Now, does that comport with the first amendment? No, of course not. Arresting Cheryl in this particular case who was a reporter covering the event was absolutely in violation of her rights - not only her right to be there as she was a licensee in that area as everyone who was invited into that particular location at the mall and this particular Army center is inside the mall so those individuals who were there to protest were invited into the mall to protest, she was there as a member of the press covering the event so her place there was completely protected and sanctioned not only by their initial action of inviting everyone in but by the first amendment. She was there to cover the event.
So, their actions in arresting her obviously become a much more important, I think, important struggle for all of us to have the truth revealed. Because, if you start to eliminate the press from any particular location based on arbitrary police decision making then you have essentially allowed them unfettered control of that particular event whether it's a protest, whether it's a march, whether it's a picket, whatever it might be it is essentially an area in which the press has a right to be, a right to view that event, a right to cover it, document it, record it and then disseminate it to the public and that is all that Cheryl was trying to do that day. And, unfortunately, she became the victim of excessive police activity.
In this particular case it looks as if based on the photographs that I have seen that she had been targeted by one civil affairs official and directed by one official to another official to actually go over and make the arrest of her because she had a camera.
Rob: This is what I saw, for example, when they threatened the TV crew and bullied them into leaving that is exactly what it was all about.
Paul: Let's mention that a little bit. Tell me about that part of it. You said that there was a TV crew there that was covering the event and what were they told by the police and who was the TV crew?
Paul: Yea, absolutely, I agree with that 100%. I think it is a systematic policy in any situation where there is a protest or demonstration and as I've said this began and it was very clear in 2000 that when arrests were unfolding that the police did not want the press documenting those arrests. Like I said, I think it's a general police policy but it's much more clearly effectuated in cases where it's a high profile political demonstration where the police acting on whatever prompting they have either from those individuals who were the focus of the demonstration, the Army in this particular case or whether it might be a particular governmental entity whether it's prompted by them or by the police themselves at a certain point when they take action they do not want it documented so you're right. It's not an accident. It is a systematic thing.
Rob: Does this happen all over the country would you say?
Paul: Well, it does happen. What's more important though and I want to make this clear that the kinds of tactics that have been used by the agencies that have investigated protest groups in this country are very much systematic. That they are, for example, following the Seattle protests in 1999 what was awakened was a very dangerous sleeping giant and that was the sleeping giant that had been foreshadowed by the COINTELPRO investigation done by the Church Committee in the 1970s which was a series of frightening abusive tactics by the federal government, by the FBI and other federal entities such as the defense department and the CIA and other evidence of domestic surveillance and intervention and illegal conduct by those agencies in an effort to undermine the first amendment rights of political activists in this country.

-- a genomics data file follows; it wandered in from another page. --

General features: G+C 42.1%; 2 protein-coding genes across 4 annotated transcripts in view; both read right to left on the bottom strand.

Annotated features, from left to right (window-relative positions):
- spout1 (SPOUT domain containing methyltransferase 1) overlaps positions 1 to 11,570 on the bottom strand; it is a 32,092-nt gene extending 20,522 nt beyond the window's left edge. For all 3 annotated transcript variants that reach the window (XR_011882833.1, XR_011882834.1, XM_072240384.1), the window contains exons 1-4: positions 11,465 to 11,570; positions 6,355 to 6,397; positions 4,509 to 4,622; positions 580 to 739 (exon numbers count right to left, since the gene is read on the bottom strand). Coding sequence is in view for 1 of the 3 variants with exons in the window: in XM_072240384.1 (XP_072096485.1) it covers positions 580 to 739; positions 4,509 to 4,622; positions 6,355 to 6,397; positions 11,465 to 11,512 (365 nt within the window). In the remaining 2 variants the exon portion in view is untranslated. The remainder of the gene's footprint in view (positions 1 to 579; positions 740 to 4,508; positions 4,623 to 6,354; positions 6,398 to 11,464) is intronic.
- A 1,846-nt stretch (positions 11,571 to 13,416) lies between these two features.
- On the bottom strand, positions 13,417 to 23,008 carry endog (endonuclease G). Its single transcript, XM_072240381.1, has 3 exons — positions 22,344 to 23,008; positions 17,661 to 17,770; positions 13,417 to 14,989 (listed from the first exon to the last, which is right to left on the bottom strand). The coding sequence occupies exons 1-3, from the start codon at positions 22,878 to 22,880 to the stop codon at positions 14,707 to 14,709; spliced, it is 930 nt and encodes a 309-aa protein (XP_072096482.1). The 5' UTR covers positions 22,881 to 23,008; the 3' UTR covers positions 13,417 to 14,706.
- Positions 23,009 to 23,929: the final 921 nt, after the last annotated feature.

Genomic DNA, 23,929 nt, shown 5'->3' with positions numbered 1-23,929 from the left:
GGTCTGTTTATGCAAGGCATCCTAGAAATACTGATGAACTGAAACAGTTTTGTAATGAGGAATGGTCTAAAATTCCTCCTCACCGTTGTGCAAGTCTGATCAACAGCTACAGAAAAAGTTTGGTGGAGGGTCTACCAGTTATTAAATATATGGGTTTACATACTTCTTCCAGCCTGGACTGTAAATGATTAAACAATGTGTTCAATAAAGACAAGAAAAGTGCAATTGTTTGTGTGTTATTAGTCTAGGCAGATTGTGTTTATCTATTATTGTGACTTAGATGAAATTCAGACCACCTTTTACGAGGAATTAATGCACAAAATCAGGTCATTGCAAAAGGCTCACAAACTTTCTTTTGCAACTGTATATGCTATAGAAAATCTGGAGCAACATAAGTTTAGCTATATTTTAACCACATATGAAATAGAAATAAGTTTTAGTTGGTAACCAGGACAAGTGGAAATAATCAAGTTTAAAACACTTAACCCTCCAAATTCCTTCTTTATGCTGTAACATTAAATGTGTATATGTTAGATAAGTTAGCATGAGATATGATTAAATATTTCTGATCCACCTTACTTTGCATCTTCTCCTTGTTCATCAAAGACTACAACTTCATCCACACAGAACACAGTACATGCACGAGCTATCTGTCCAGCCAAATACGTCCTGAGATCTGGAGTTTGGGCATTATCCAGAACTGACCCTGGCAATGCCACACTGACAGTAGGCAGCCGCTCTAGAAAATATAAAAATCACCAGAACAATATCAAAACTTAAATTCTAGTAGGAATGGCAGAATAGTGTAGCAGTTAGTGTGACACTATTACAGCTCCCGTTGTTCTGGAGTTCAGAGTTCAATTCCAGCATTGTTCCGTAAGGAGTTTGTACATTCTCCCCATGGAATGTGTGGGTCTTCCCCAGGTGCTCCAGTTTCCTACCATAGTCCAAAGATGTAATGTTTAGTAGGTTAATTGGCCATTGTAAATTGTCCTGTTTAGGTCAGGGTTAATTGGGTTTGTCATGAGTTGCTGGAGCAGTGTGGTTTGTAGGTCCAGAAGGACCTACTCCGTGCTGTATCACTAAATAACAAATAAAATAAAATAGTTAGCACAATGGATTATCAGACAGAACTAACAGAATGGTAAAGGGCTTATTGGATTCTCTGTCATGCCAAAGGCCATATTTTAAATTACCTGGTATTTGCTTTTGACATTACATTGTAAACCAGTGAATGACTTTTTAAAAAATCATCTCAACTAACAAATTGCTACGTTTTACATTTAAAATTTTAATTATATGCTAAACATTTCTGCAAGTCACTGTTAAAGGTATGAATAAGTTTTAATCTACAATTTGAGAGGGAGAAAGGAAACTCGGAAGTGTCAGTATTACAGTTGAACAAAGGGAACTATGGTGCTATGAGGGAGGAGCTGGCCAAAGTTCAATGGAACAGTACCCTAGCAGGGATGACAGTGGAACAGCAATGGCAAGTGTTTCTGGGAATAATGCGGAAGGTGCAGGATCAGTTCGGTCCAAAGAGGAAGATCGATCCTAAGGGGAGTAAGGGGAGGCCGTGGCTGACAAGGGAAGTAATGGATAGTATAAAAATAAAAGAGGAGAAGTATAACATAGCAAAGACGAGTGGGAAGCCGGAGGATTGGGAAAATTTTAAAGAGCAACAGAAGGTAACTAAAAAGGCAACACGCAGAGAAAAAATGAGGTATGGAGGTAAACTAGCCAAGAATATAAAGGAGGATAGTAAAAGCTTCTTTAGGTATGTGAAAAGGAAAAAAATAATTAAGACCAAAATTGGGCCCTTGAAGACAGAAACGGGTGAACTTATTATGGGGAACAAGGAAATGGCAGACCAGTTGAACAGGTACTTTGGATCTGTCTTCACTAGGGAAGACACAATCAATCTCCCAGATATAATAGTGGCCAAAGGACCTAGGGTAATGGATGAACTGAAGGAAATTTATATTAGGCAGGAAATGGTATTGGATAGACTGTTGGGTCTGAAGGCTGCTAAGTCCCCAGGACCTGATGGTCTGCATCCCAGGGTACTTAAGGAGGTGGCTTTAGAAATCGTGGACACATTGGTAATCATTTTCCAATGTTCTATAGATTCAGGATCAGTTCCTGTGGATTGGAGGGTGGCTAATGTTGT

What 1999 did in Seattle was really reawaken this as I said this sleeping giant of domestic surveillance and the joint FBI terrorism task force was established and what began in Seattle continued in Washington DC in 2000 during the demonstration, I think it was the G-8 summit there in 2000 and then, of course, it came clearly into view, the tactics that were used in 2000 here in Philadelphia during the Republican National Convention.
What they did was and there is a series of things that they've done and they've refined their tactics, they refined it in 2004 during the conventions in the presidential conventions, one in New York and they did it again last year in 2008 and what the common denominator of the police agencies have been are several. One is what they would do is create protest zones where people were allowed to protest far from the situs of their particular protest so if the convention center was holding...
Rob: That's what's happening this week in Pittsburgh at the G20.
Paul: That's exactly right.
Rob: They've been designated...
Paul: That's right.
Rob: Is that legal?
Paul: Well, that's a very good question. Let me explain to you, it really cuts to the heart of this whole issue and this battle over the first amendment because what was developed was a strategy, for example in 2000, the Republican National Committee I believe at the behest of the federal authorities and swallowed up all of the public spaces with permit requests so all of the public spaces where protest groups would want to protest in either the center of the city or near the Wachovia Center where the convention took place, they were swallowed up by these permits so there was only one public space that the City of Philadelphia authorized for a demonstration by protesters. Everything else was swallowed up by these permit requests. That was one strategy.
The second one was to create so there are these non-protest zones which are areas where the City says okay you're off limits and they've done this in Pittsburgh. They've done the same thing in Pittsburgh.